The Path


Prabhuji's Hinduism invites us to open our eyes and contemplate all human beings as members of one family. It calls us to clear our vision in order to recognize the same truth in the essence of all religion. It suggests us to free ourselves from superstitions in order...

Guru Dakshina

Guru-dakṣiṇā is a very ancient fundamental tradition of the Sanātana-dharma religion. It is the disciple’s attempt to retribute the guru in some way for the time and energy he or she invests in the teaching process. The dakṣiṇā expresses the disciple’s deep...

Guru-seva – service to the Guru

Service, or “seva,” to the guru is one of the core principles of Hinduism. Prabhuji Mission, being a traditional Hindu church, practices the millennia-old tradition of guru-seva, or “service to the master.” Throughout the Śrutis, Smṛtis, and Purāṇas, the disciple’s...

The Retroprogressive Yoga

The Retroprogressive Yoga is a continuous revelation that eternally broadens and deepens. It is the ontology of consciousness that we find at the core of the teachings of every religion and spiritual path. In fact, this path is a simple invitation to dance in the now,...

On Krishna, or God

मत्त: परतरं नान्यत्किञ्चिदस्ति धनञ्जय । मयि सर्वमिदं प्रोतं सूत्रे मणिगणा इव ॥ ७ ॥ mattaḥ parataraṁ nānyat kiñcid asti dhanañ-jaya mayi sarvam idaṁ protaṁ sūtre maṇi-gaṇā iva “O conqueror of wealth, there is no truth superior to Me. Everything rests upon Me, as pearls...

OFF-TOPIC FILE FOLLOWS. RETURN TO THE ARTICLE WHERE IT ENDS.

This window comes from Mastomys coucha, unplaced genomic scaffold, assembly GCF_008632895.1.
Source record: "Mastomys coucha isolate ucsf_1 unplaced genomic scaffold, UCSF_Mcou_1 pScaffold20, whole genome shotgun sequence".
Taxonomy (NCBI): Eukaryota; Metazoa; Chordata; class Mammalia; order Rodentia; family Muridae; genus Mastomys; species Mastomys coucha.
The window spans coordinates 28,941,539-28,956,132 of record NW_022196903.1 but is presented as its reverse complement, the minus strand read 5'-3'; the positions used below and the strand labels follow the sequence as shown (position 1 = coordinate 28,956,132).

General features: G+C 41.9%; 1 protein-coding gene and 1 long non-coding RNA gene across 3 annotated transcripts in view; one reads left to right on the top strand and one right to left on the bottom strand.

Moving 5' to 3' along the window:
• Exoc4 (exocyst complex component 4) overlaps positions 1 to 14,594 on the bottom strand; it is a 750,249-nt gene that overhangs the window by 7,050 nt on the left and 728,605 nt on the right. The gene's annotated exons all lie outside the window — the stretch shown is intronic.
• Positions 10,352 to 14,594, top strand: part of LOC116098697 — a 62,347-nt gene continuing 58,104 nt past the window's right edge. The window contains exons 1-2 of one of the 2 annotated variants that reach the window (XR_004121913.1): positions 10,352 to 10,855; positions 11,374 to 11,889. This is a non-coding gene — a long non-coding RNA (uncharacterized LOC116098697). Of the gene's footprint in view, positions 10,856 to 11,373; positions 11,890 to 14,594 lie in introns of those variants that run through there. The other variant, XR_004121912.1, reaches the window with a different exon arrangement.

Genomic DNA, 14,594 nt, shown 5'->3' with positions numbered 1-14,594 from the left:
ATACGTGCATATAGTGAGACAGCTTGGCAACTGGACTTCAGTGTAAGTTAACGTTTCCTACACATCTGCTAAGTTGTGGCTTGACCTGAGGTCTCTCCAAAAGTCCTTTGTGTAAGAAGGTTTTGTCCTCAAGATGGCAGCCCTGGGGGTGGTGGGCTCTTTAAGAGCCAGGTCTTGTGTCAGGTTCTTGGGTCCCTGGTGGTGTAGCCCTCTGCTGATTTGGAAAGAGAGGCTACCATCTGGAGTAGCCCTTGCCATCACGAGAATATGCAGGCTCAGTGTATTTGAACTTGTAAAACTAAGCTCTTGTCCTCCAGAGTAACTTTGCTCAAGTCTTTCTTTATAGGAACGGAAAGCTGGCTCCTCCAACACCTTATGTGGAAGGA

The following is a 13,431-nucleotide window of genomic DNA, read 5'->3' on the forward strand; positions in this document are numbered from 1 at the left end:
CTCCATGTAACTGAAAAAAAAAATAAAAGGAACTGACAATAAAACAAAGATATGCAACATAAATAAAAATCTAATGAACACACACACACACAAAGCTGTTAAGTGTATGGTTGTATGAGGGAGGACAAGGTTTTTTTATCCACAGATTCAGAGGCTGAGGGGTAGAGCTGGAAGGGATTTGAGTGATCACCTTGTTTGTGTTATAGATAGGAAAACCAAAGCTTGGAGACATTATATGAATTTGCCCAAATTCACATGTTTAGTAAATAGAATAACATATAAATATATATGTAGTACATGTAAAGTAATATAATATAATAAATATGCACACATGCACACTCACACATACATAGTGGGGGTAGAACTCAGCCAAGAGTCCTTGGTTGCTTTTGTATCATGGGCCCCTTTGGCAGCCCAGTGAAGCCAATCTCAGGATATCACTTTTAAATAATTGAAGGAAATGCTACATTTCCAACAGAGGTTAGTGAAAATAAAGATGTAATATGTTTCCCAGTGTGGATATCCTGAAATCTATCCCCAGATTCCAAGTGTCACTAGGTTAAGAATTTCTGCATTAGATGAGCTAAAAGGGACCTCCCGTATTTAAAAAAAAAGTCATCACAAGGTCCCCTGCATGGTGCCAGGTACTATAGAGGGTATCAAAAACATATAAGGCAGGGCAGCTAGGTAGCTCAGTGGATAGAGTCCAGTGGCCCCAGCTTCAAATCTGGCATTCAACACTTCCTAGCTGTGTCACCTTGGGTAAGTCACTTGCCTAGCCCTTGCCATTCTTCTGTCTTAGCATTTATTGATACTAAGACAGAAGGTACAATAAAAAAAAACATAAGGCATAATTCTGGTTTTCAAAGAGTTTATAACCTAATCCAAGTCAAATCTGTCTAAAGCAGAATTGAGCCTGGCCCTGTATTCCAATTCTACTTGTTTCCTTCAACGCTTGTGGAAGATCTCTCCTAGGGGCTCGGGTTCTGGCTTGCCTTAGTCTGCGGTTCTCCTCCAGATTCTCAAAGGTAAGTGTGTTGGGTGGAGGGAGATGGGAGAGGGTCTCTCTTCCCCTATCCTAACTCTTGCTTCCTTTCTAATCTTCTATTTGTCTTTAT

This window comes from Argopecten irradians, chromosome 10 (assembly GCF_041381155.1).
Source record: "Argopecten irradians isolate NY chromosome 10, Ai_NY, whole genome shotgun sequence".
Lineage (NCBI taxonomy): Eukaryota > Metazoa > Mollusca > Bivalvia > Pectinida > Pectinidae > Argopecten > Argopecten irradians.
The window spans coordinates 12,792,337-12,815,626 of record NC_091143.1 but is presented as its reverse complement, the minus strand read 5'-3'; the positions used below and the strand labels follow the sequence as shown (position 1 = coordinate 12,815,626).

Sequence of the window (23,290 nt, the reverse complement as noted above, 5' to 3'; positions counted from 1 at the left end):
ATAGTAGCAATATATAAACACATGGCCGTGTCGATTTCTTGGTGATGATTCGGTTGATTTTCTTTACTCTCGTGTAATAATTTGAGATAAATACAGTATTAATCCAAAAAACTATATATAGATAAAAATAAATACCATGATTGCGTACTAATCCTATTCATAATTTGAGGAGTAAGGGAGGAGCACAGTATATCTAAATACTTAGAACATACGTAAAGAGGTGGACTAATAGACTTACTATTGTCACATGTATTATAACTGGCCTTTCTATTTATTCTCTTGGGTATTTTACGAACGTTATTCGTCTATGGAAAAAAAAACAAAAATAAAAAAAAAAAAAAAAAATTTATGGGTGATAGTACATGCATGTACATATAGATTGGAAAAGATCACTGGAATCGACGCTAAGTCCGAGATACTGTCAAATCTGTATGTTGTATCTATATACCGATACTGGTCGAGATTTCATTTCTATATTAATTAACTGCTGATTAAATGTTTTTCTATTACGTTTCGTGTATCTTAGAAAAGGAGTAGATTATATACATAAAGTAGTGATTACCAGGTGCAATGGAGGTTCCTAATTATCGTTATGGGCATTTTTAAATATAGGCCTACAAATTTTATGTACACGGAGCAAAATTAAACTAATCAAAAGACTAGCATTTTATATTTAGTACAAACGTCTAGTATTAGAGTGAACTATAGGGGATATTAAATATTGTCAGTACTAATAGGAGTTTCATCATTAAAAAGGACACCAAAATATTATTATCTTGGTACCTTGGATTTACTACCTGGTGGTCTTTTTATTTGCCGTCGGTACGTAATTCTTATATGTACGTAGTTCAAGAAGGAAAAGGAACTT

The Role of the Guru

Prabhuji, H.H. Avadhūta Bhaktivedānta Yogācārya Ramakrishnananda Bābājī Mahārāja, was inspired and guided in the different stages of his retroprogressive process by two holy masters. In his initial stage, he received guidance from H.D.G.  Bhaktikavi Atulānanda Ācārya...


Hinduism, whose original name is Sanātana-dharma, “the eternal dharma” or “the eternal religion,” is the oldest living religion in the world. It constitutes a fusion and synthesis of various revelations both Vaidika and Tāntrika. It is not the result or product of the human mind. It does not have one founder, but it is the revelation of the ancient Vedic seer-sages that evolved with the teachings of different ṛṣis and avatāras over the generations.

Today, Hinduism is a global religion with adherents from practically every corner of the planet numbering 1140 million. It is a religion that does not restrict human freedom of thought or feeling. Neither does it limit freedom of faith or worship, nor does it force anyone to accept a particular dogma. It is a liberal and highly universal religion. Its attitude is inclusive, respecting all other religions.

Hinduism is a complex religion encompassing many movements and schools. It is an umbrella under which a wide variety of denominations are sheltered. Despite lacking a central religious establishment or a single authoritative structure, all the different schools and lines within Hinduism share basic fundamentals. One such pillar is a pluralistic attitude toward all religious paths. In its invocations, Hinduism does not show sectarian concern, but prays for universal well-being:

oṁ sarve bhavantu sukhinaḥ
sarve santu nirāmayāḥ
sarve bhadrāṇi paśyantu
mā kaścidduḥ khabhāgbhaveta
oṁ śāntiḥ śāntiḥ śāntiḥ

“May all become happy. May none fall ill. May all see auspiciousness everywhere. May none ever feel sorrow. Oṁ śāntiḥ śāntiḥ śāntiḥ.”